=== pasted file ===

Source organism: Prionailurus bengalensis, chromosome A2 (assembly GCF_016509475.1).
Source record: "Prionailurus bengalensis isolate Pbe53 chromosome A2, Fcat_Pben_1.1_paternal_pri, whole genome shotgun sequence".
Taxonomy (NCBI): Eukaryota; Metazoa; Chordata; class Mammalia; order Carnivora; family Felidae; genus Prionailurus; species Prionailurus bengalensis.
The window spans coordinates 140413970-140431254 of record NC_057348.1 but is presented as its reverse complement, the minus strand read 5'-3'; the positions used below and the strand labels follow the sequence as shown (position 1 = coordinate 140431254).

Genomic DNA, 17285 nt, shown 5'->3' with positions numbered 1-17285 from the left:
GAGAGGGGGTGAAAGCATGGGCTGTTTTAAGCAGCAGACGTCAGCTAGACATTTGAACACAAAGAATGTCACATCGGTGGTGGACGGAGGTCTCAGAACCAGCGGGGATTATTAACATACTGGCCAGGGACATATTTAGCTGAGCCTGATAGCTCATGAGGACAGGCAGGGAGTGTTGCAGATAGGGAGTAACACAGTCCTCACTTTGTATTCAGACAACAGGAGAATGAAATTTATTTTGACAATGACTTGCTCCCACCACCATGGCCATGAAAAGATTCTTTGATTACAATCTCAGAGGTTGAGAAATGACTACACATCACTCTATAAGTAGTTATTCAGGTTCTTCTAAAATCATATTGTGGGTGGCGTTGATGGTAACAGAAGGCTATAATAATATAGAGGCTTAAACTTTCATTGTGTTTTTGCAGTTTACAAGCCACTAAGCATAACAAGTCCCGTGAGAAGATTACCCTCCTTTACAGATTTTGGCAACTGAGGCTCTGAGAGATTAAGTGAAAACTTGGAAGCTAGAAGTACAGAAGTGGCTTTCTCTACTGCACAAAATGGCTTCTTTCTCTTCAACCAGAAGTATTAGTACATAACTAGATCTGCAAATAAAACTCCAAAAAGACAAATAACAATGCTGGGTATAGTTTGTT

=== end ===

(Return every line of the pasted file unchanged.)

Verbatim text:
Source organism: Prionailurus bengalensis, chromosome A2 (assembly GCF_016509475.1).
Source record: "Prionailurus bengalensis isolate Pbe53 chromosome A2, Fcat_Pben_1.1_paternal_pri, whole genome shotgun sequence".
Taxonomy (NCBI): Eukaryota; Metazoa; Chordata; class Mammalia; order Carnivora; family Felidae; genus Prionailurus; species Prionailurus bengalensis.
The window spans coordinates 140413970-140431254 of record NC_057348.1 but is presented as its reverse complement, the minus strand read 5'-3'; the positions used below and the strand labels follow the sequence as shown (position 1 = coordinate 140431254).

Genomic DNA, 17285 nt, shown 5'->3' with positions numbered 1-17285 from the left:
GAGAGGGGGTGAAAGCATGGGCTGTTTTAAGCAGCAGACGTCAGCTAGACATTTGAACACAAAGAATGTCACATCGGTGGTGGACGGAGGTCTCAGAACCAGCGGGGATTATTAACATACTGGCCAGGGACATATTTAGCTGAGCCTGATAGCTCATGAGGACAGGCAGGGAGTGTTGCAGATAGGGAGTAACACAGTCCTCACTTTGTATTCAGACAACAGGAGAATGAAATTTATTTTGACAATGACTTGCTCCCACCACCATGGCCATGAAAAGATTCTTTGATTACAATCTCAGAGGTTGAGAAATGACTACACATCACTCTATAAGTAGTTATTCAGGTTCTTCTAAAATCATATTGTGGGTGGCGTTGATGGTAACAGAAGGCTATAATAATATAGAGGCTTAAACTTTCATTGTGTTTTTGCAGTTTACAAGCCACTAAGCATAACAAGTCCCGTGAGAAGATTACCCTCCTTTACAGATTTTGGCAACTGAGGCTCTGAGAGATTAAGTGAAAACTTGGAAGCTAGAAGTACAGAAGTGGCTTTCTCTACTGCACAAAATGGCTTCTTTCTCTTCAACCAGAAGTATTAGTACATAACTAGATCTGCAAATAAAACTCCAAAAAGACAAATAACAATGCTGGGTATAGTTTGTT